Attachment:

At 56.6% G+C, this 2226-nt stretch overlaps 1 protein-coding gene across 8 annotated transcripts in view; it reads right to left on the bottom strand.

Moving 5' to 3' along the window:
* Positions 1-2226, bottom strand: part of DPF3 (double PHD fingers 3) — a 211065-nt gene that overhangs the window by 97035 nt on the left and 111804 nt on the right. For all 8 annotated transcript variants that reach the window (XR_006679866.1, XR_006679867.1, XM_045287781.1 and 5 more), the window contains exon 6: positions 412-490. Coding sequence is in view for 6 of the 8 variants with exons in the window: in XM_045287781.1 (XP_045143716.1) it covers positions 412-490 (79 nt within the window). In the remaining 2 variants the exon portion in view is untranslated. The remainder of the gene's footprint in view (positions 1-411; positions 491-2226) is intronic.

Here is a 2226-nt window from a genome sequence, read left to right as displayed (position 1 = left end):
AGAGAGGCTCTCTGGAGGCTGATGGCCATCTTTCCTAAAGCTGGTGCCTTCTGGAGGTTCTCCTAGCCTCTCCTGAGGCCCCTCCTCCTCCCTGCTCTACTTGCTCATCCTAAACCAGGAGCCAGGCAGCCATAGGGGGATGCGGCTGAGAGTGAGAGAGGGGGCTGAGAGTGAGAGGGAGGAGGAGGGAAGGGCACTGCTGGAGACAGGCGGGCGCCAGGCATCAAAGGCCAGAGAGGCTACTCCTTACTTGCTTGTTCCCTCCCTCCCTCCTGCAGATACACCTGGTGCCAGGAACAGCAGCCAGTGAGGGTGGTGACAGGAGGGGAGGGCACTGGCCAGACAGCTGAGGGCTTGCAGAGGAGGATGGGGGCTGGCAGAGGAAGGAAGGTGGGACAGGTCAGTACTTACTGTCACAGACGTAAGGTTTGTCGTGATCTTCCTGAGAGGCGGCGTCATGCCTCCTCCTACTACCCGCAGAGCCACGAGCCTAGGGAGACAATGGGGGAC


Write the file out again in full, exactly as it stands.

At 56.6% G+C, this 2226-nt stretch overlaps 1 protein-coding gene across 8 annotated transcripts in view; it reads right to left on the bottom strand.

Moving 5' to 3' along the window:
* Positions 1-2226, bottom strand: part of DPF3 (double PHD fingers 3) — a 211065-nt gene that overhangs the window by 97035 nt on the left and 111804 nt on the right. For all 8 annotated transcript variants that reach the window (XR_006679866.1, XR_006679867.1, XM_045287781.1 and 5 more), the window contains exon 6: positions 412-490. Coding sequence is in view for 6 of the 8 variants with exons in the window: in XM_045287781.1 (XP_045143716.1) it covers positions 412-490 (79 nt within the window). In the remaining 2 variants the exon portion in view is untranslated. The remainder of the gene's footprint in view (positions 1-411; positions 491-2226) is intronic.

Here is a 2226-nt window from a genome sequence, read left to right as displayed (position 1 = left end):
AGAGAGGCTCTCTGGAGGCTGATGGCCATCTTTCCTAAAGCTGGTGCCTTCTGGAGGTTCTCCTAGCCTCTCCTGAGGCCCCTCCTCCTCCCTGCTCTACTTGCTCATCCTAAACCAGGAGCCAGGCAGCCATAGGGGGATGCGGCTGAGAGTGAGAGAGGGGGCTGAGAGTGAGAGGGAGGAGGAGGGAAGGGCACTGCTGGAGACAGGCGGGCGCCAGGCATCAAAGGCCAGAGAGGCTACTCCTTACTTGCTTGTTCCCTCCCTCCCTCCTGCAGATACACCTGGTGCCAGGAACAGCAGCCAGTGAGGGTGGTGACAGGAGGGGAGGGCACTGGCCAGACAGCTGAGGGCTTGCAGAGGAGGATGGGGGCTGGCAGAGGAAGGAAGGTGGGACAGGTCAGTACTTACTGTCACAGACGTAAGGTTTGTCGTGATCTTCCTGAGAGGCGGCGTCATGCCTCCTCCTACTACCCGCAGAGCCACGAGCCTAGGGAGACAATGGGGGAC